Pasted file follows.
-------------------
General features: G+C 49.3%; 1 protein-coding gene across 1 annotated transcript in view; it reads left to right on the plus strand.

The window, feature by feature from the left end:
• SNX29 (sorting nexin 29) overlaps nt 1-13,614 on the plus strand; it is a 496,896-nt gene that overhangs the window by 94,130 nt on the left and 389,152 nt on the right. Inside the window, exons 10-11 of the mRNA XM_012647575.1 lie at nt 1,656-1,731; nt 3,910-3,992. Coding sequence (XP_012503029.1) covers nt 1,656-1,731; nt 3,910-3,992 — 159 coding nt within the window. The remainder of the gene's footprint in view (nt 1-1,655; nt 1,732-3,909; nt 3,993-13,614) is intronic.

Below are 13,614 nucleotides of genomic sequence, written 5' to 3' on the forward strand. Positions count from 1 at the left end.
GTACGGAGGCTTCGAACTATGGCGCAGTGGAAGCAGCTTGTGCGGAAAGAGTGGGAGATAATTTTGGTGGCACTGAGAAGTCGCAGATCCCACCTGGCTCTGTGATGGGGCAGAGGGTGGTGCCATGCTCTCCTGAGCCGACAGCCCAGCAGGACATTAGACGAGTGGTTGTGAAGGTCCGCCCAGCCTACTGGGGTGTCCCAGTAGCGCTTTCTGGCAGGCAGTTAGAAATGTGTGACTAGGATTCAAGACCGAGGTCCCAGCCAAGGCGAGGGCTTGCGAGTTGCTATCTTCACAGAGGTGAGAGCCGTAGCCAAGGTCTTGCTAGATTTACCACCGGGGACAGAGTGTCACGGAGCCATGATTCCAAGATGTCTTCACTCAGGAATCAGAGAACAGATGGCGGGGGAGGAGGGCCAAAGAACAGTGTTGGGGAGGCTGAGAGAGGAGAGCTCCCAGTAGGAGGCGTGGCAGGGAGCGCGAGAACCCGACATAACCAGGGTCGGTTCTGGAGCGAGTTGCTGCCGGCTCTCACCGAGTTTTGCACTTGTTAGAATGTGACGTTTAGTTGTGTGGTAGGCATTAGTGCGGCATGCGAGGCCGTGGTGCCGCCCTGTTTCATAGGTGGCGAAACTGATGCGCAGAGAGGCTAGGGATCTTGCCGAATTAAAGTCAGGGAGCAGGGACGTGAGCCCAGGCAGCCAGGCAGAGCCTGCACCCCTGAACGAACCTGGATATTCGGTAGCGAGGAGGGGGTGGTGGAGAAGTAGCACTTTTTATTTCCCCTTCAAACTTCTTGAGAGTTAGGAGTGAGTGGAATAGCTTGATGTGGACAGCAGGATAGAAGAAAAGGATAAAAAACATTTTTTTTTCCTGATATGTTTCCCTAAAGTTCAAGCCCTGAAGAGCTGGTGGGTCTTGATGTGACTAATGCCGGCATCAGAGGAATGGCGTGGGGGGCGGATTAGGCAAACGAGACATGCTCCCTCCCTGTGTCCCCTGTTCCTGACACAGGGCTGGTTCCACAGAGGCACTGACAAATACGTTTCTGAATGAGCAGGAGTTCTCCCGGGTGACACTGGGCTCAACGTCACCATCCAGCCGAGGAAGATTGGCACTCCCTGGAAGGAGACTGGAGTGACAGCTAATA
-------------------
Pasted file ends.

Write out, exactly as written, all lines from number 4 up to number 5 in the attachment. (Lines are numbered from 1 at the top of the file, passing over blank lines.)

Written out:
Below are 13,614 nucleotides of genomic sequence, written 5' to 3' on the forward strand. Positions count from 1 at the left end.
GTACGGAGGCTTCGAACTATGGCGCAGTGGAAGCAGCTTGTGCGGAAAGAGTGGGAGATAATTTTGGTGGCACTGAGAAGTCGCAGATCCCACCTGGCTCTGTGATGGGGCAGAGGGTGGTGCCATGCTCTCCTGAGCCGACAGCCCAGCAGGACATTAGACGAGTGGTTGTGAAGGTCCGCCCAGCCTACTGGGGTGTCCCAGTAGCGCTTTCTGGCAGGCAGTTAGAAATGTGTGACTAGGATTCAAGACCGAGGTCCCAGCCAAGGCGAGGGCTTGCGAGTTGCTATCTTCACAGAGGTGAGAGCCGTAGCCAAGGTCTTGCTAGATTTACCACCGGGGACAGAGTGTCACGGAGCCATGATTCCAAGATGTCTTCACTCAGGAATCAGAGAACAGATGGCGGGGGAGGAGGGCCAAAGAACAGTGTTGGGGAGGCTGAGAGAGGAGAGCTCCCAGTAGGAGGCGTGGCAGGGAGCGCGAGAACCCGACATAACCAGGGTCGGTTCTGGAGCGAGTTGCTGCCGGCTCTCACCGAGTTTTGCACTTGTTAGAATGTGACGTTTAGTTGTGTGGTAGGCATTAGTGCGGCATGCGAGGCCGTGGTGCCGCCCTGTTTCATAGGTGGCGAAACTGATGCGCAGAGAGGCTAGGGATCTTGCCGAATTAAAGTCAGGGAGCAGGGACGTGAGCCCAGGCAGCCAGGCAGAGCCTGCACCCCTGAACGAACCTGGATATTCGGTAGCGAGGAGGGGGTGGTGGAGAAGTAGCACTTTTTATTTCCCCTTCAAACTTCTTGAGAGTTAGGAGTGAGTGGAATAGCTTGATGTGGACAGCAGGATAGAAGAAAAGGATAAAAAACATTTTTTTTTCCTGATATGTTTCCCTAAAGTTCAAGCCCTGAAGAGCTGGTGGGTCTTGATGTGACTAATGCCGGCATCAGAGGAATGGCGTGGGGGGCGGATTAGGCAAACGAGACATGCTCCCTCCCTGTGTCCCCTGTTCCTGACACAGGGCTGGTTCCACAGAGGCACTGACAAATACGTTTCTGAATGAGCAGGAGTTCTCCCGGGTGACACTGGGCTCAACGTCACCATCCAGCCGAGGAAGATTGGCACTCCCTGGAAGGAGACTGGAGTGACAGCTAATA